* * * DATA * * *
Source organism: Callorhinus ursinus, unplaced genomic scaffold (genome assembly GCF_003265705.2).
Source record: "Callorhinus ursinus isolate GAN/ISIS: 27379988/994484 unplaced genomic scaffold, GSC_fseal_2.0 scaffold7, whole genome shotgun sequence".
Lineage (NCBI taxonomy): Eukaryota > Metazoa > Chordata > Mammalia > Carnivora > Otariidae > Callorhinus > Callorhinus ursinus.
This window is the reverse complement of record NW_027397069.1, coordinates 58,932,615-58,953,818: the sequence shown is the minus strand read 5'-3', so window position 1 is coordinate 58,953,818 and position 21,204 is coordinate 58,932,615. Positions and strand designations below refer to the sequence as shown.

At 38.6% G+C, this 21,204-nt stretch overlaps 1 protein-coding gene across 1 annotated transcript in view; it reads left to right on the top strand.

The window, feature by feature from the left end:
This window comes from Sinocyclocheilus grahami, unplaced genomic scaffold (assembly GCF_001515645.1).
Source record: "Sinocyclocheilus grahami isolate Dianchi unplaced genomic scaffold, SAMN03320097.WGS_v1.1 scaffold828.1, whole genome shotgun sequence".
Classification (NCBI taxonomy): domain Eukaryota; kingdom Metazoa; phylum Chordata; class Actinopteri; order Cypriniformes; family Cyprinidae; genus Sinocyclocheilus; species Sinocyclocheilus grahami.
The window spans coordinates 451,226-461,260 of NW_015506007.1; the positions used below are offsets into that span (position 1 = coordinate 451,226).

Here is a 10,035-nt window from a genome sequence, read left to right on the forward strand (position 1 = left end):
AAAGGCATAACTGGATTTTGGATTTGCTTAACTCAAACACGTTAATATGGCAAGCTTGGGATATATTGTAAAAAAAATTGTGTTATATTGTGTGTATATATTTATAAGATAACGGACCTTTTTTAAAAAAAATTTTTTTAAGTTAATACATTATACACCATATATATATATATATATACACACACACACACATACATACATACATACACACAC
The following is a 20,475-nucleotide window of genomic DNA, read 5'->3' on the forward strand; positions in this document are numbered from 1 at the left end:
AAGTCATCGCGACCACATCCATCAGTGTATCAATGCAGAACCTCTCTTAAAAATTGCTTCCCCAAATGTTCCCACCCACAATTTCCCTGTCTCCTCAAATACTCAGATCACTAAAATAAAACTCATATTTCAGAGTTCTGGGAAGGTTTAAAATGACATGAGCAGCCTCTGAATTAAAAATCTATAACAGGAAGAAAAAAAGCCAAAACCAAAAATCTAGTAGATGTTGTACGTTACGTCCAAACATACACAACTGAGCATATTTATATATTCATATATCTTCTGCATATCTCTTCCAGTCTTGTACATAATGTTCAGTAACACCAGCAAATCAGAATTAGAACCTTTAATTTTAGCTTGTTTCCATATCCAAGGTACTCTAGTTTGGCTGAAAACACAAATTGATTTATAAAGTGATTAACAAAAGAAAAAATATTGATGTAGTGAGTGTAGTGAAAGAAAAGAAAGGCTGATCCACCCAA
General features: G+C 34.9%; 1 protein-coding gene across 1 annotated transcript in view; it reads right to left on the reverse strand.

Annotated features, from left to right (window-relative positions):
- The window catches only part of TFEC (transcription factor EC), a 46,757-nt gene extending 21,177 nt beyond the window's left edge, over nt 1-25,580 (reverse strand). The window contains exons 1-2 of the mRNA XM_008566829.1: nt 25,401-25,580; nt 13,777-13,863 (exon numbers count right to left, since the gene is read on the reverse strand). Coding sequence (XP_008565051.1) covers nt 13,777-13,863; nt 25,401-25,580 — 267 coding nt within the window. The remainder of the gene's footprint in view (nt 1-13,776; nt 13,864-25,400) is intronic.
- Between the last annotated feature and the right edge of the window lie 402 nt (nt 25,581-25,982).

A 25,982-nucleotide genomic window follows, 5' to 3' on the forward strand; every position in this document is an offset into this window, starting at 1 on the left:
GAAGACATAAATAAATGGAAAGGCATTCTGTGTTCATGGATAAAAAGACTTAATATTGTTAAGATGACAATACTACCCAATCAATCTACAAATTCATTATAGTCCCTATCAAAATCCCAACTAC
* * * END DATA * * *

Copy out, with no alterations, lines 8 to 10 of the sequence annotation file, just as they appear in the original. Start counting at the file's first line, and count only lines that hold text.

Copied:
Source record: "Sinocyclocheilus grahami isolate Dianchi unplaced genomic scaffold, SAMN03320097.WGS_v1.1 scaffold828.1, whole genome shotgun sequence".
Classification (NCBI taxonomy): domain Eukaryota; kingdom Metazoa; phylum Chordata; class Actinopteri; order Cypriniformes; family Cyprinidae; genus Sinocyclocheilus; species Sinocyclocheilus grahami.
The window spans coordinates 451,226-461,260 of NW_015506007.1; the positions used below are offsets into that span (position 1 = coordinate 451,226).